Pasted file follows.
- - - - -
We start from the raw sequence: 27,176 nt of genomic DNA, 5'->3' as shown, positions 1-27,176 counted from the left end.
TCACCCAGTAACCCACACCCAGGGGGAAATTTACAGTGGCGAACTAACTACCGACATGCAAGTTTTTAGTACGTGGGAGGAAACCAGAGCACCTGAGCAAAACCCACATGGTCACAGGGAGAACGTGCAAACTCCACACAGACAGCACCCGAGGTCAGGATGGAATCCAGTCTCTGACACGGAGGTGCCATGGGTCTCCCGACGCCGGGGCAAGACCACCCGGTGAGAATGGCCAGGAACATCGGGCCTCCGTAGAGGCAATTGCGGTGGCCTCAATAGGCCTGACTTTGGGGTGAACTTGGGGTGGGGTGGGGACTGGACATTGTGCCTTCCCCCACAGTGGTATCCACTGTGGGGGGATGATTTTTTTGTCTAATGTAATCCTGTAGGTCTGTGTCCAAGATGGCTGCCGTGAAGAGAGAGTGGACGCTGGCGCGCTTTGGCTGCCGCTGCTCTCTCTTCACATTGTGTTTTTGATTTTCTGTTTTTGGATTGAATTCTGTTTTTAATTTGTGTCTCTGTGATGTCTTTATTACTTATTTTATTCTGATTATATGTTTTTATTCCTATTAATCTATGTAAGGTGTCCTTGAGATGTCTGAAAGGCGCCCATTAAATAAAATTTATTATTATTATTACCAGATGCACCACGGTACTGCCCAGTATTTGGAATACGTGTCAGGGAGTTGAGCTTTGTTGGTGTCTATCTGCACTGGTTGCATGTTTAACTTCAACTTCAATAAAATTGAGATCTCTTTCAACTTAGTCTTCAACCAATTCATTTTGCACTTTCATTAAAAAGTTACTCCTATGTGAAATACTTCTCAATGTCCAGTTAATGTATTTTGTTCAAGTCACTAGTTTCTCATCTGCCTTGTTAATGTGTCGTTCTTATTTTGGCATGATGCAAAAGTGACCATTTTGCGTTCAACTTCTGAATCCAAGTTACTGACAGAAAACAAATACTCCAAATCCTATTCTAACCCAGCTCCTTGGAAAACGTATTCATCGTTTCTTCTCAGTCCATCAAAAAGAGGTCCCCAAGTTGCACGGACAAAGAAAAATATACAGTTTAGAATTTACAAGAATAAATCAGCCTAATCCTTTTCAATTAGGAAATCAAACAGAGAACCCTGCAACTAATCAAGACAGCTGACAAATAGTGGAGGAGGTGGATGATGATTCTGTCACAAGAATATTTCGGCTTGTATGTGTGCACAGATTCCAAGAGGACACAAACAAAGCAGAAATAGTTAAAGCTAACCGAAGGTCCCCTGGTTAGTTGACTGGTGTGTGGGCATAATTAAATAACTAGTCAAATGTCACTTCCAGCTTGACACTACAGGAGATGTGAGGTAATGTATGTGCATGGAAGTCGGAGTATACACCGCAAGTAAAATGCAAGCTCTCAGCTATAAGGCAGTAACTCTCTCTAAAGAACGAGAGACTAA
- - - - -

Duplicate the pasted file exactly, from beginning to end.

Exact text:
We start from the raw sequence: 27,176 nt of genomic DNA, 5'->3' as shown, positions 1-27,176 counted from the left end.
TCACCCAGTAACCCACACCCAGGGGGAAATTTACAGTGGCGAACTAACTACCGACATGCAAGTTTTTAGTACGTGGGAGGAAACCAGAGCACCTGAGCAAAACCCACATGGTCACAGGGAGAACGTGCAAACTCCACACAGACAGCACCCGAGGTCAGGATGGAATCCAGTCTCTGACACGGAGGTGCCATGGGTCTCCCGACGCCGGGGCAAGACCACCCGGTGAGAATGGCCAGGAACATCGGGCCTCCGTAGAGGCAATTGCGGTGGCCTCAATAGGCCTGACTTTGGGGTGAACTTGGGGTGGGGTGGGGACTGGACATTGTGCCTTCCCCCACAGTGGTATCCACTGTGGGGGGATGATTTTTTTGTCTAATGTAATCCTGTAGGTCTGTGTCCAAGATGGCTGCCGTGAAGAGAGAGTGGACGCTGGCGCGCTTTGGCTGCCGCTGCTCTCTCTTCACATTGTGTTTTTGATTTTCTGTTTTTGGATTGAATTCTGTTTTTAATTTGTGTCTCTGTGATGTCTTTATTACTTATTTTATTCTGATTATATGTTTTTATTCCTATTAATCTATGTAAGGTGTCCTTGAGATGTCTGAAAGGCGCCCATTAAATAAAATTTATTATTATTATTACCAGATGCACCACGGTACTGCCCAGTATTTGGAATACGTGTCAGGGAGTTGAGCTTTGTTGGTGTCTATCTGCACTGGTTGCATGTTTAACTTCAACTTCAATAAAATTGAGATCTCTTTCAACTTAGTCTTCAACCAATTCATTTTGCACTTTCATTAAAAAGTTACTCCTATGTGAAATACTTCTCAATGTCCAGTTAATGTATTTTGTTCAAGTCACTAGTTTCTCATCTGCCTTGTTAATGTGTCGTTCTTATTTTGGCATGATGCAAAAGTGACCATTTTGCGTTCAACTTCTGAATCCAAGTTACTGACAGAAAACAAATACTCCAAATCCTATTCTAACCCAGCTCCTTGGAAAACGTATTCATCGTTTCTTCTCAGTCCATCAAAAAGAGGTCCCCAAGTTGCACGGACAAAGAAAAATATACAGTTTAGAATTTACAAGAATAAATCAGCCTAATCCTTTTCAATTAGGAAATCAAACAGAGAACCCTGCAACTAATCAAGACAGCTGACAAATAGTGGAGGAGGTGGATGATGATTCTGTCACAAGAATATTTCGGCTTGTATGTGTGCACAGATTCCAAGAGGACACAAACAAAGCAGAAATAGTTAAAGCTAACCGAAGGTCCCCTGGTTAGTTGACTGGTGTGTGGGCATAATTAAATAACTAGTCAAATGTCACTTCCAGCTTGACACTACAGGAGATGTGAGGTAATGTATGTGCATGGAAGTCGGAGTATACACCGCAAGTAAAATGCAAGCTCTCAGCTATAAGGCAGTAACTCTCTCTAAAGAACGAGAGACTAA